So, beer quite prominently in the club’s activities? Tom laughs, ‘It seems to be a running theme.’

Another theme is the use of social media. Forum member Phil Hopkinson set up a website (www.roughashlarclub.org), which advertises events and keeps people up to date with news. A Facebook page has also been launched, but it’s the Twitter feed (@RoughAshlarClub), with news, comments and photographs, that has been the biggest success.

‘Twitter has been phenomenal. Older guys say, “I wish we’d had this while I was growing up!”’ Mark Sellers

Entering a new age

While posting regular tweets and keeping the website and Facebook page fresh is a big time commitment, the Rough Ashlar Club is already seeing the results. ‘Younger brethren are constantly asking when the next event will be,’ says Tom. ‘Social media is definitely working and this is only the beginning.’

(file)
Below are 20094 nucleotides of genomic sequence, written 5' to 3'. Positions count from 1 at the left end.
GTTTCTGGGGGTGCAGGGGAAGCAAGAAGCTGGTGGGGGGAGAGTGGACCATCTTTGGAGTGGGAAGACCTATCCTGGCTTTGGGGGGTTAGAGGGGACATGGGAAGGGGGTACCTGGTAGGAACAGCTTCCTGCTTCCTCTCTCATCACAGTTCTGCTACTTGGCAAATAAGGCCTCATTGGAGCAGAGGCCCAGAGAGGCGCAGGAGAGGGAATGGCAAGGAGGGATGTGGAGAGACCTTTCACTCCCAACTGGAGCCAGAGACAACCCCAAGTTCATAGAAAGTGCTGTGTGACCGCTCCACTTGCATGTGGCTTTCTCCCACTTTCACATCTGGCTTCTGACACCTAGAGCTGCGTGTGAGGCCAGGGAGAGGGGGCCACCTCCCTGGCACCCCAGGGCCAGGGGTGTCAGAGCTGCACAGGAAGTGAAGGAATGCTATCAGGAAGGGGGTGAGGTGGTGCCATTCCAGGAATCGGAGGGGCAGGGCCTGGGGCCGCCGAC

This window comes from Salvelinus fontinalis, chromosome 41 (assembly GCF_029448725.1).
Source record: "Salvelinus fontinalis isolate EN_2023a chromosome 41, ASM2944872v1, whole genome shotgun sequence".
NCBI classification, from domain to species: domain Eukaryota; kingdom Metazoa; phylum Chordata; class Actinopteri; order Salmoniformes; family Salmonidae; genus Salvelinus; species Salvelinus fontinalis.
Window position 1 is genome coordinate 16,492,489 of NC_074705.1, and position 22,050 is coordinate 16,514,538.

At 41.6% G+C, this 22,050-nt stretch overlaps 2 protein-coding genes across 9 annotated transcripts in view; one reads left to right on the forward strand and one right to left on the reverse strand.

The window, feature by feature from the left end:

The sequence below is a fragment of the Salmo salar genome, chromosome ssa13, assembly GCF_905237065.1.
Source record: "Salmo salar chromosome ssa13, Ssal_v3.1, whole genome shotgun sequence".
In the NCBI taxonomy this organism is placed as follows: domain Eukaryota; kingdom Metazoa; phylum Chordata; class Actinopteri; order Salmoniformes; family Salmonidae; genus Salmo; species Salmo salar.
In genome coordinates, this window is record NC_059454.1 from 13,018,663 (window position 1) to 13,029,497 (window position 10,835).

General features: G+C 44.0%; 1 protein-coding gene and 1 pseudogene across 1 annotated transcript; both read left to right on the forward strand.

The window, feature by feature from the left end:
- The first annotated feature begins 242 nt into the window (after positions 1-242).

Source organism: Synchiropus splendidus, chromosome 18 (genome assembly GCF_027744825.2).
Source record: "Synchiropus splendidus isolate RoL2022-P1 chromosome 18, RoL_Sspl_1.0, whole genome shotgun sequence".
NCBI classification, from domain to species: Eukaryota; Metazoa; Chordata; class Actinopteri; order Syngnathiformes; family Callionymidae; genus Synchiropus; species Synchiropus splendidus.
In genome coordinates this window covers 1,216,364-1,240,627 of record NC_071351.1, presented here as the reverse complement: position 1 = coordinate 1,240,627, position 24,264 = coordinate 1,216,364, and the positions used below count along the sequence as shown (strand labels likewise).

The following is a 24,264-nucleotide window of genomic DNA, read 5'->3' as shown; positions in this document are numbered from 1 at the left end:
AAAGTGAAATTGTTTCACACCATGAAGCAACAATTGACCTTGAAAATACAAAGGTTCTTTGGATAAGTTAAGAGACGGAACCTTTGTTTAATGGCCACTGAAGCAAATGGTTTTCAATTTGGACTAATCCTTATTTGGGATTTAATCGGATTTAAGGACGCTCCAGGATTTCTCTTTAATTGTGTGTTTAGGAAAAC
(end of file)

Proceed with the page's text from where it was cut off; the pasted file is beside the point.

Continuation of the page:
Forum member Adam Collantine describes his role as ‘ambassador, champion and a bit of a mouthpiece’. He says the club was started for ‘young’ masons; then the forum realised the median age of new masons is between forty and fifty, so they changed the word to ‘junior’.

Adam, thirty, became a mason by simply writing to the Province saying he wanted to join. ‘I’d read up on it and I was feeling slightly disheartened about the state of the world, the country and the way people behave to each other. I liked the core values of Freemasonry.’

It was Adam and other forum members who made a concerted effort to bring Cheshire Freemasons into the twenty-first century.

‘We said we’d run a Facebook page and a Twitter feed as a trial for the Province,’ he says, revealing that the Province has just started a Twitter feed of its own. ‘I was a Facebook man, but Twitter is faster and constantly updated.